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Why not change where the extra income is saved (taxable vs. tIRA vs. Roth) to change the tax treatment of "income" (qualified dividends/LT capital gains vs ordinary vs. untaxed) thrown off from those incremental assets?
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Old 11-25-2017, 05:27 PM   #10
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No, I don't think I'd retire for that reason. I had lots of other reasons to retire.

My retirement portfolio grew a lot bigger anyway, so wouldn't have mattered.

Of course I get to keep a lot more of my income in retirement since I don't pay FICA and most of my income is taxed at cap gains rates.
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Old 11-25-2017, 06:21 PM   #11
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In 2014 I had to write a check for my income taxes, after paying quite a bit throughout the year as part of withholding.

I set a date two years out to retire. I did not want to work for half price.
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Old 11-26-2017, 12:03 AM   #12
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Yes, it is another, very heavy straw on this camel's workhorse's back.
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Old 11-26-2017, 01:04 AM   #13
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Originally Posted by Toddtheaccountant View Post
if I work three more years, the incremental income the portfolio will throw off due to a larger portfolio will be taxed at a higher federal and state rate. So why work three more years just to give more taxes in retirement to the beast?
ok, I'm not as smart as others but let me ask a dumb question:
  • If someone's marginal tax rate (taxes paid on the next dollar) increases to 25% or 35%, wouldn't that mean they get to keep 75% or 65% of that next dollar and isn't 75% or 65% better than $0?
I totally get wanting to step out of the rat race but not for what you state.
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Old 11-26-2017, 01:06 AM   #14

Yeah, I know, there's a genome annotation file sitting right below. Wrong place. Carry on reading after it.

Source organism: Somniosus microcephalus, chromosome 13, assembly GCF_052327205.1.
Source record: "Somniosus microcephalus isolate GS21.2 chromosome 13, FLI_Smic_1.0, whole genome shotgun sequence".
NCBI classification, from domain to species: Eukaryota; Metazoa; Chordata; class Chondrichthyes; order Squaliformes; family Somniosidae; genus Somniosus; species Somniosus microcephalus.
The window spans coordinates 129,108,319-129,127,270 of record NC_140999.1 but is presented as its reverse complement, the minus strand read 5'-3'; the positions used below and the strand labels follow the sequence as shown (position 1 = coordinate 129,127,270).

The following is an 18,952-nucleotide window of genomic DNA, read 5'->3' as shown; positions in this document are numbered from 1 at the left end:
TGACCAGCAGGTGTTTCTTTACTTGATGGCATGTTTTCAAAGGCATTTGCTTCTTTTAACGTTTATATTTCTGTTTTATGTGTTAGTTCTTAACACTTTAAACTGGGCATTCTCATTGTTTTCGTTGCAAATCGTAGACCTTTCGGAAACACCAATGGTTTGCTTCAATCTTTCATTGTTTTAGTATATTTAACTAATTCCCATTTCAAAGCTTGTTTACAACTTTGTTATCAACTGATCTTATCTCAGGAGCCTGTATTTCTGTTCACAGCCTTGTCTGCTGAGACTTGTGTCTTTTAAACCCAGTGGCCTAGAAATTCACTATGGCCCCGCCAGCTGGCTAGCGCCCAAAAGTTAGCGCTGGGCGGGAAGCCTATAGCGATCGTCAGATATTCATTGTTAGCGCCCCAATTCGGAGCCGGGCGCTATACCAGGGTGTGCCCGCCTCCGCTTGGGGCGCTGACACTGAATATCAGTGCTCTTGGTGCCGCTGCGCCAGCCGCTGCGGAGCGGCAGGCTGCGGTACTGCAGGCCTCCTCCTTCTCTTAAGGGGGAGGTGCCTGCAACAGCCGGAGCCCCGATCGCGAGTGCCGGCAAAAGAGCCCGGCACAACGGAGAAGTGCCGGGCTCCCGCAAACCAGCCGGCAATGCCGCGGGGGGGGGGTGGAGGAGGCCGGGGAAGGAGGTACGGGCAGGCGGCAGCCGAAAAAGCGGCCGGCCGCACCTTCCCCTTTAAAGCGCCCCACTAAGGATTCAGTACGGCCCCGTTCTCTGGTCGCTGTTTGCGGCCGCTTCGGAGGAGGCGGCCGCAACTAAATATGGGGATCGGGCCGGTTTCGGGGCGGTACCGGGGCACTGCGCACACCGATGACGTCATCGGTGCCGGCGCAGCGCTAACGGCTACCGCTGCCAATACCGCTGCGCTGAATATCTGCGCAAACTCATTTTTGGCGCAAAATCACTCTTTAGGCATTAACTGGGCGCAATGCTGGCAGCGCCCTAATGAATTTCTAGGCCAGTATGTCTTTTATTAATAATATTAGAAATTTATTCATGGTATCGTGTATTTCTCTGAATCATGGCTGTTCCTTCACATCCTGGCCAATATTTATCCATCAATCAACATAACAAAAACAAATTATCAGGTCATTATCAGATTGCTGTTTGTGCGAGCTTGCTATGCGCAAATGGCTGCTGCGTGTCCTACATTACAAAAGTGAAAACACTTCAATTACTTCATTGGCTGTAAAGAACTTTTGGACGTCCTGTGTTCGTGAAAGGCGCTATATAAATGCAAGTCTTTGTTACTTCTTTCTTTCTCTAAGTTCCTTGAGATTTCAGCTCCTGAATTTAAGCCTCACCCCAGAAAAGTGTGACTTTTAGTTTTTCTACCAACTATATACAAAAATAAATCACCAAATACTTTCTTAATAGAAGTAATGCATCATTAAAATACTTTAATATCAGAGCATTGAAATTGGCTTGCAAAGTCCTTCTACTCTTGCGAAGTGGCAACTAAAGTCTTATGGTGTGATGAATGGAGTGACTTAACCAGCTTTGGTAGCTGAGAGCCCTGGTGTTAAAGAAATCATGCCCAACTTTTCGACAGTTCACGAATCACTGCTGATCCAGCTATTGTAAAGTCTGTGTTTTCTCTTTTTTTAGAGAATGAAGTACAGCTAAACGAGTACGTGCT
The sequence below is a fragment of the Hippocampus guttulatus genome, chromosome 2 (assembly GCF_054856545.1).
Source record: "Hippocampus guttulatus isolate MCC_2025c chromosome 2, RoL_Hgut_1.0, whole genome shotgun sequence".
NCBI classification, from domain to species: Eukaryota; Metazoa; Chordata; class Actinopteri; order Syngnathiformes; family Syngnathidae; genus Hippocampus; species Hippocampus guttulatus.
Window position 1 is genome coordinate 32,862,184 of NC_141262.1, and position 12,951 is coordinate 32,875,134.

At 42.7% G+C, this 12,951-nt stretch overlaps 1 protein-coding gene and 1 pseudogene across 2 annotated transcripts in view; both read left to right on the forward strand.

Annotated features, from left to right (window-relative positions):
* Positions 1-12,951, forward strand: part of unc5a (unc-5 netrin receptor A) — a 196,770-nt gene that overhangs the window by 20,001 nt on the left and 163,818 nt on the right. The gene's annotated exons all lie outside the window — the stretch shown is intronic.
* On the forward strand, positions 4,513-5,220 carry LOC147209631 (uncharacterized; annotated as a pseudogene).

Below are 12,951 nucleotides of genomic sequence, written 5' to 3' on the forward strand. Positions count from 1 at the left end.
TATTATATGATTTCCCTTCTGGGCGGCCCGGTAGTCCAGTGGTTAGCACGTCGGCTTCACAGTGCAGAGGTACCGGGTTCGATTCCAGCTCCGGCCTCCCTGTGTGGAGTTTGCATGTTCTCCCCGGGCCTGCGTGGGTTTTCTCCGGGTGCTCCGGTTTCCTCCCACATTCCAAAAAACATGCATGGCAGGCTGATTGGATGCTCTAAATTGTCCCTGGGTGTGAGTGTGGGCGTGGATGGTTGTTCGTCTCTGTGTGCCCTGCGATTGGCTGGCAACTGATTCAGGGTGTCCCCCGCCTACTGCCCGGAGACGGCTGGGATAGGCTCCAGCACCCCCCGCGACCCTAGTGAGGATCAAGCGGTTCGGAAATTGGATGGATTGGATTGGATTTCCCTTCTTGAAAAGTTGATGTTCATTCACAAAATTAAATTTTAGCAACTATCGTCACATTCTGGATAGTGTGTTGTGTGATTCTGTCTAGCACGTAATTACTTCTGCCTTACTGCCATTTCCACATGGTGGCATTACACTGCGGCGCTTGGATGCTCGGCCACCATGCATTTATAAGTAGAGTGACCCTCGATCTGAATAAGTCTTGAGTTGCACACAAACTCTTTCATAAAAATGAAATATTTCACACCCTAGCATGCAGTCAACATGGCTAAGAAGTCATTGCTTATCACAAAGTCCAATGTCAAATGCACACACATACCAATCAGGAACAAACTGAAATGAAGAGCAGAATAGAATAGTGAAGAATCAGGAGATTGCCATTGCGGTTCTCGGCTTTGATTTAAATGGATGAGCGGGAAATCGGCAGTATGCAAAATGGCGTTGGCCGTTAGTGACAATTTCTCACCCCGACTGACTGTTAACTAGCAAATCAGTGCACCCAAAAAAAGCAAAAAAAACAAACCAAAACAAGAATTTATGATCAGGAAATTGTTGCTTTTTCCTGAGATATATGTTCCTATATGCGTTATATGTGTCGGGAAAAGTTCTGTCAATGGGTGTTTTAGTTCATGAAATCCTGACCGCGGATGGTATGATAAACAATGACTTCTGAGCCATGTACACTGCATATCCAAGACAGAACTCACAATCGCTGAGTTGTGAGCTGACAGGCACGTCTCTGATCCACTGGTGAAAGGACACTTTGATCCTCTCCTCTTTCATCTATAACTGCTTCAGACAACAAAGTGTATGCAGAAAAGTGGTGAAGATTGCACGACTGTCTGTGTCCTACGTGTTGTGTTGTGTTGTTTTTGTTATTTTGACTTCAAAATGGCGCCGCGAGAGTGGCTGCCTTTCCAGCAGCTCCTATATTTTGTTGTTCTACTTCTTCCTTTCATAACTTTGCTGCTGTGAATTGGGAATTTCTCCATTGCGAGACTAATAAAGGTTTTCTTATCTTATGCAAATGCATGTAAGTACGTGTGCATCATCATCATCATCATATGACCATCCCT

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I think that it is worth spending some time modeling your tax situation after retirement. With the right mix of investments and passive income sources, it is surprisingly easy to keep your income tax liability really low -or even nil- even with a multi-million dollar retirement portfolio. Working three more years may not make that much of a difference to your tax liability in retirement.
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Old 11-26-2017, 04:13 AM   #15
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Originally Posted by Toddtheaccountant View Post
Said another way, if I work three more years, the incremental income the portfolio will throw off due to a larger portfolio will be taxed at a higher federal and state rate. So why work three more years just to give more taxes in retirement to the beast?
The other side of the argument is that, unless your marginal tax rate would be 100%, your after-tax income will still increase. So the question reverts back to whether you currently would have enough after-tax income to support your desired lifestyle.
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Old 11-26-2017, 06:58 AM   #16
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As long as you have enough today, look at it, instead, from the viewpoint of spending three more years of a finite lifespan at work. You'll find the benefit greatly reduced compare to the loss to taxes.
I agree. Plus, many retirees I talk to, who were already in good financial shape when they pulled the trigger, have actually seen their "nest egg" increase during retirement. Great stock market? Perhaps. Do retirees spend less? Maybe. But I think part of it is not needing to spend money on "stress relieving" activities all the time (entertainment, eating out regularly) and having the time to actually budget, shop for deals, do fixit projects yourself, prepare meals at home, etc. And no longer needing to contribute to your retirement account certainly helps.